Dr Ya Huang specialises in nonlinear dynamics, biomechanics and human responses to shock and vibration. He has been a Senior Lecturer in Engineering Dynamics at the University of Portsmouth (UP) since 2009. He leads research into human responses to shock and vibration as part of the Bioneer Research Group and takes the initiative in human-centred autonomy research of future land and marine transports in the UP Future and Emerging Technology Theme and the Intelligent Transport Cluster. Before Portsmouth, he enjoyed 18-month working as part of the the Blast and Impact Dynamics Group at Sheffield University. Dr Huang obtained his doctorate degree in human responses to whole-body vibration in 2008 at the Institute of Sound and Vibration Research (ISVR), University of Southampton.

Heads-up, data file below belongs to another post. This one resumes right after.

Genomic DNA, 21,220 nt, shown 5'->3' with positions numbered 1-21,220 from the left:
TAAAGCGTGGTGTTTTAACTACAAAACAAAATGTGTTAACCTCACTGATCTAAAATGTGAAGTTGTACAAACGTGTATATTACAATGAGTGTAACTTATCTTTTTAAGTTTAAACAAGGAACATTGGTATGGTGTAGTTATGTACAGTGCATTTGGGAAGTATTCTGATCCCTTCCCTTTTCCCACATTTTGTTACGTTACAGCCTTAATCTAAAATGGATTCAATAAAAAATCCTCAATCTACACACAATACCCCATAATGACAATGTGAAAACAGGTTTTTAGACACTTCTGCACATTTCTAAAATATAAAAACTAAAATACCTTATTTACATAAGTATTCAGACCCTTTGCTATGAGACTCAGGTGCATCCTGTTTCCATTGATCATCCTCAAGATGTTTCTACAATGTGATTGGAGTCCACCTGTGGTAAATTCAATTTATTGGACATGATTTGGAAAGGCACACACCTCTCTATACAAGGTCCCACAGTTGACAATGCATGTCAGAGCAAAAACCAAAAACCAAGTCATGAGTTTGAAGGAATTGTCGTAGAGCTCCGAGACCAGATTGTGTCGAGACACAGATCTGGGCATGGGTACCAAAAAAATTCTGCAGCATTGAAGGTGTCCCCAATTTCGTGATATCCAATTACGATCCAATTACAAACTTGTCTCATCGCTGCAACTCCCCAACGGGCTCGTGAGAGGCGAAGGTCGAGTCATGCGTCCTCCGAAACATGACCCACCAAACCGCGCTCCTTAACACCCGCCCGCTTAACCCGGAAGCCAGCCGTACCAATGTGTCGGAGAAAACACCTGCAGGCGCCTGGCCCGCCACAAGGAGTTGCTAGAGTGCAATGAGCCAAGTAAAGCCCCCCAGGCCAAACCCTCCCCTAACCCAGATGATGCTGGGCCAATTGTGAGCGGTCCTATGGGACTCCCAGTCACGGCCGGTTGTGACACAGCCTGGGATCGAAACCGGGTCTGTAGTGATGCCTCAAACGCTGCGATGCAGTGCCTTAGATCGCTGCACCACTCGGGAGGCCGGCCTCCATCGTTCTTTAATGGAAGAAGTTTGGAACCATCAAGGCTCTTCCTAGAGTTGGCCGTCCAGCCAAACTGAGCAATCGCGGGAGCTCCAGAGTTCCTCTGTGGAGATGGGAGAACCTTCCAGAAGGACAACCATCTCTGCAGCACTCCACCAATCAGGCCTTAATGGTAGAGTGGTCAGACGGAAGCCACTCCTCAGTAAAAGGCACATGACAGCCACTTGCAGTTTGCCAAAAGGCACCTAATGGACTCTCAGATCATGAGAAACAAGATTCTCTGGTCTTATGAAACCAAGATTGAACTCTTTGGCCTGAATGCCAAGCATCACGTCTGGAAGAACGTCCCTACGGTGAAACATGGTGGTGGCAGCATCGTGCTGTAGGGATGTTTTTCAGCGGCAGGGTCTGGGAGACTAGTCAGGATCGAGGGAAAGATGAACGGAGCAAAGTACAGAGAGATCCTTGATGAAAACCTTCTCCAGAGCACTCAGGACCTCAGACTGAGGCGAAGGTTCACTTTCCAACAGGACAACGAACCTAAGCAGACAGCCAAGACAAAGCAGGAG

My main research interest has been, through understanding force and motion experienced by the human body (biomechanics), human factors during whole-body vibration (WBV) and repeated shocks seen in different modes of transport on land, in the air and at sea. These draw a focus on signal processing methods to analyse the dynamic property of soft tissue, the human occupants and low-frequency nonlinear dynamic systems. I am interested in analytical and numerical modelling of the human body in response to abrupt motion, evaluation of WBV exposure, assessment and design of seating systems for multi-axis shocks, and structural vibration isolation with nonlinear motion transmission path. My recent contribution to the noise and vibration community has been a sequel of adaption and implementation of classic signal processing techniques using both linear and nonlinear formulations to reconstruct and interpret multiple channels of nonlinear and cross-correlated force and motion signals during whole-body vibration. These have led to recent investigation into musculoskeletal modelling of lifeboat crews, and autonomous surface vehicles that could potentially assist the search and rescue service. Most recently, I have considered machine vision algorithms to extraction features of oncoming waves for mitigating shocks on fast planning crafts.